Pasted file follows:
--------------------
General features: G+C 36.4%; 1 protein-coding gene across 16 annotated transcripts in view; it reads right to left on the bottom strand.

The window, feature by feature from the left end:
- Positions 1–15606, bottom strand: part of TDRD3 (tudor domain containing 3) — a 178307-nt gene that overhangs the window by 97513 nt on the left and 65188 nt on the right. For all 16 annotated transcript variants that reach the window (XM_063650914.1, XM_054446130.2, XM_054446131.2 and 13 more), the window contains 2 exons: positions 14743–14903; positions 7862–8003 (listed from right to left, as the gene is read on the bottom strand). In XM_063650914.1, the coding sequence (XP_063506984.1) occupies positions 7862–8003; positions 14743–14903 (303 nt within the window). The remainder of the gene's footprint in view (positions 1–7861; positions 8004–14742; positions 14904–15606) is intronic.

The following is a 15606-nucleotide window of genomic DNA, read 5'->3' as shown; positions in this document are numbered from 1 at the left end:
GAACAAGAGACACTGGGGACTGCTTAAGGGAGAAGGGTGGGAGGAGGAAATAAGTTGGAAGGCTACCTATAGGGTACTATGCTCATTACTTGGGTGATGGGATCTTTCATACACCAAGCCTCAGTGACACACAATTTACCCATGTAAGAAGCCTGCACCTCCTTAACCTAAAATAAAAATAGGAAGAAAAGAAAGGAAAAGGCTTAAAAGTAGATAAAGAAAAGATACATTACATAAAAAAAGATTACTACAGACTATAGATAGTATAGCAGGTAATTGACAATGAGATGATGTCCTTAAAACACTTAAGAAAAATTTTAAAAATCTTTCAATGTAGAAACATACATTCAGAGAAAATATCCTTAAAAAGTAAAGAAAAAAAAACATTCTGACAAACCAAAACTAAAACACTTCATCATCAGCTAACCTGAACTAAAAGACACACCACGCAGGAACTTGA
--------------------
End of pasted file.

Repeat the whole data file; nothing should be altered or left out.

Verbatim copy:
General features: G+C 36.4%; 1 protein-coding gene across 16 annotated transcripts in view; it reads right to left on the bottom strand.

The window, feature by feature from the left end:
- Positions 1–15606, bottom strand: part of TDRD3 (tudor domain containing 3) — a 178307-nt gene that overhangs the window by 97513 nt on the left and 65188 nt on the right. For all 16 annotated transcript variants that reach the window (XM_063650914.1, XM_054446130.2, XM_054446131.2 and 13 more), the window contains 2 exons: positions 14743–14903; positions 7862–8003 (listed from right to left, as the gene is read on the bottom strand). In XM_063650914.1, the coding sequence (XP_063506984.1) occupies positions 7862–8003; positions 14743–14903 (303 nt within the window). The remainder of the gene's footprint in view (positions 1–7861; positions 8004–14742; positions 14904–15606) is intronic.

The following is a 15606-nucleotide window of genomic DNA, read 5'->3' as shown; positions in this document are numbered from 1 at the left end:
GAACAAGAGACACTGGGGACTGCTTAAGGGAGAAGGGTGGGAGGAGGAAATAAGTTGGAAGGCTACCTATAGGGTACTATGCTCATTACTTGGGTGATGGGATCTTTCATACACCAAGCCTCAGTGACACACAATTTACCCATGTAAGAAGCCTGCACCTCCTTAACCTAAAATAAAAATAGGAAGAAAAGAAAGGAAAAGGCTTAAAAGTAGATAAAGAAAAGATACATTACATAAAAAAAGATTACTACAGACTATAGATAGTATAGCAGGTAATTGACAATGAGATGATGTCCTTAAAACACTTAAGAAAAATTTTAAAAATCTTTCAATGTAGAAACATACATTCAGAGAAAATATCCTTAAAAAGTAAAGAAAAAAAAACATTCTGACAAACCAAAACTAAAACACTTCATCATCAGCTAACCTGAACTAAAAGACACACCACGCAGGAACTTGA